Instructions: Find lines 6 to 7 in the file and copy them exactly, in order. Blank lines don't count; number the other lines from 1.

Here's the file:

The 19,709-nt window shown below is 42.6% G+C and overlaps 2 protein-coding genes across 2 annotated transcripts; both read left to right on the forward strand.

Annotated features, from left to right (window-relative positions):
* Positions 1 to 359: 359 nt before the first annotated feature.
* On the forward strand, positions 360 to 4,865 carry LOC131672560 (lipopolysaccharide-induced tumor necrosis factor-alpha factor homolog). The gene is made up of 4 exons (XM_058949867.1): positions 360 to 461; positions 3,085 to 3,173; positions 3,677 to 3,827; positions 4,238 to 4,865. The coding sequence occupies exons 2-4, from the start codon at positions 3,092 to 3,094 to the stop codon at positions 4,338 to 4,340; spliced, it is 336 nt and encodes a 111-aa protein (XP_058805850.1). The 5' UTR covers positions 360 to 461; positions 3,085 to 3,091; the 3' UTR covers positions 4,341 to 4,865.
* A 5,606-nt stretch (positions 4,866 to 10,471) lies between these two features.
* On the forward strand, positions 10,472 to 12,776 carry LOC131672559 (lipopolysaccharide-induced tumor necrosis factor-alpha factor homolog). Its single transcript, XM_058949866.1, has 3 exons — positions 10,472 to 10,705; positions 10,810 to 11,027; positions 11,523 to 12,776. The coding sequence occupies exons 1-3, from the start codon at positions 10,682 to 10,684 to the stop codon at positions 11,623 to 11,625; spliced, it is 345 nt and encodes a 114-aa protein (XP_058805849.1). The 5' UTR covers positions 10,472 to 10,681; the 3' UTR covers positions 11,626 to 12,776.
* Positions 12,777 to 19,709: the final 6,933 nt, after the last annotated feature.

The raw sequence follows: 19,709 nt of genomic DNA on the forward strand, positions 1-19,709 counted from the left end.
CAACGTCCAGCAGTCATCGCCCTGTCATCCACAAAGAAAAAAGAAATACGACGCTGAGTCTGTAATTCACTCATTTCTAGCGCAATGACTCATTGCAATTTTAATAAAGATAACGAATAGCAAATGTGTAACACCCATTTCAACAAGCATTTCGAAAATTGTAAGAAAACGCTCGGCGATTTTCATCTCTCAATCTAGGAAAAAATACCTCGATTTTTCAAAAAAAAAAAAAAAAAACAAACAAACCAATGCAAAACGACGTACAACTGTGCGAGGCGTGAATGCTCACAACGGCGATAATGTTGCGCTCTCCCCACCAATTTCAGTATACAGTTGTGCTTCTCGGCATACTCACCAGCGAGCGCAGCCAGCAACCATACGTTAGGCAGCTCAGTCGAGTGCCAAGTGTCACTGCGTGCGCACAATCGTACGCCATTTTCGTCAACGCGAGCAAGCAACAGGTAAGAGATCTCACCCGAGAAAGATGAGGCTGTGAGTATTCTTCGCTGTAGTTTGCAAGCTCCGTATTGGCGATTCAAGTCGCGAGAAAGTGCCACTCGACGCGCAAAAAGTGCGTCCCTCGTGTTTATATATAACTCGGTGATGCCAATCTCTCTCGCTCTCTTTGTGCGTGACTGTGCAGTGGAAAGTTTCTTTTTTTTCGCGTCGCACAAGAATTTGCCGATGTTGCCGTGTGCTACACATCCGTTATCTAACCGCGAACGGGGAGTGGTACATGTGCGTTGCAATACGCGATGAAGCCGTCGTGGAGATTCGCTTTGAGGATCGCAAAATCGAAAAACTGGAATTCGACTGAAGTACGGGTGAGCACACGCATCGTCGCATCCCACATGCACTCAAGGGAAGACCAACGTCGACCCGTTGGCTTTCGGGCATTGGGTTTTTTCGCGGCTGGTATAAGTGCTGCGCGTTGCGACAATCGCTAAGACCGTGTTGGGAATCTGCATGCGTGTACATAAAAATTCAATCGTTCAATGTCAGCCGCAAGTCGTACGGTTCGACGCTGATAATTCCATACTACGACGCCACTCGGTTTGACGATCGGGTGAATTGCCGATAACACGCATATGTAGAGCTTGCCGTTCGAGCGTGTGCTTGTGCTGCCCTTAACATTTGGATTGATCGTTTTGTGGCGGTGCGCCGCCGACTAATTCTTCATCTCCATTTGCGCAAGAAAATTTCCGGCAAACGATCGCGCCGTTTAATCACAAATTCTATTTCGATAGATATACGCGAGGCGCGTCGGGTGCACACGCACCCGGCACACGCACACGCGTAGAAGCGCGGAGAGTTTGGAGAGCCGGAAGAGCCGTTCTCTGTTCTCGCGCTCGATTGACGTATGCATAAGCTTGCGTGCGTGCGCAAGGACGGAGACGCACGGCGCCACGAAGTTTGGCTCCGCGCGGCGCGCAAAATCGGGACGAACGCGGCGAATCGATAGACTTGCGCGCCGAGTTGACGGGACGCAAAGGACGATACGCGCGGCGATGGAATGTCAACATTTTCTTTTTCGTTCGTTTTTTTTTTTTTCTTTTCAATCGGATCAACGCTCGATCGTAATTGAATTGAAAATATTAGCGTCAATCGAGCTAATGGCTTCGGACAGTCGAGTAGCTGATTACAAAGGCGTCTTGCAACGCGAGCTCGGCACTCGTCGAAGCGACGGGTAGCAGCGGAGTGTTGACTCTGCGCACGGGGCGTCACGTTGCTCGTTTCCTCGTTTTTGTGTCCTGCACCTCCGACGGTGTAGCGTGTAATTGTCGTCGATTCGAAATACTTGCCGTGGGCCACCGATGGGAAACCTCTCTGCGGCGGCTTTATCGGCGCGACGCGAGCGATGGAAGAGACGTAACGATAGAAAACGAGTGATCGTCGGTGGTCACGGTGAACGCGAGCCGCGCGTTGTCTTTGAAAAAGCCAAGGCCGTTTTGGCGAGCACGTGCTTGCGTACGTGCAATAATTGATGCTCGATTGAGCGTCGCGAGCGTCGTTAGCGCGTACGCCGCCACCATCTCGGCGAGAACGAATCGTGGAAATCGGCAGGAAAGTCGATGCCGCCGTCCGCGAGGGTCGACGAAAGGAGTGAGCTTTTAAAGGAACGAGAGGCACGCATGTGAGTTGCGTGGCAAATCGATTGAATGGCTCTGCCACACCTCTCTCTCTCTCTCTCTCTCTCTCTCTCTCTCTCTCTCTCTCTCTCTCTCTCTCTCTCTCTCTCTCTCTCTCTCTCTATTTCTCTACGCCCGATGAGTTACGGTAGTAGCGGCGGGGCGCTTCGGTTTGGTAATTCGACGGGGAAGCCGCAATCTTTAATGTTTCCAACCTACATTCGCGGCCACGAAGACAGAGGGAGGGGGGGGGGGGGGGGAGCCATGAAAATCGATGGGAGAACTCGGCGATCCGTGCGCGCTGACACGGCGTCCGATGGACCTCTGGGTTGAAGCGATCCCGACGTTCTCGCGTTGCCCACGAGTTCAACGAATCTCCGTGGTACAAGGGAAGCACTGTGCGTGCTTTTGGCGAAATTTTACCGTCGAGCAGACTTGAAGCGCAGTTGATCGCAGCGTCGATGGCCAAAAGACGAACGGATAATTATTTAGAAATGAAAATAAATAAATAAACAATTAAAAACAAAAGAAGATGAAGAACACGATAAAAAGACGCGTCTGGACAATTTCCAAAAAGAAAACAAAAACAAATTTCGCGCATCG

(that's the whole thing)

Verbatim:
* On the forward strand, positions 10,472 to 12,776 carry LOC131672559 (lipopolysaccharide-induced tumor necrosis factor-alpha factor homolog). Its single transcript, XM_058949866.1, has 3 exons — positions 10,472 to 10,705; positions 10,810 to 11,027; positions 11,523 to 12,776. The coding sequence occupies exons 1-3, from the start codon at positions 10,682 to 10,684 to the stop codon at positions 11,623 to 11,625; spliced, it is 345 nt and encodes a 114-aa protein (XP_058805849.1). The 5' UTR covers positions 10,472 to 10,681; the 3' UTR covers positions 11,626 to 12,776.
* Positions 12,777 to 19,709: the final 6,933 nt, after the last annotated feature.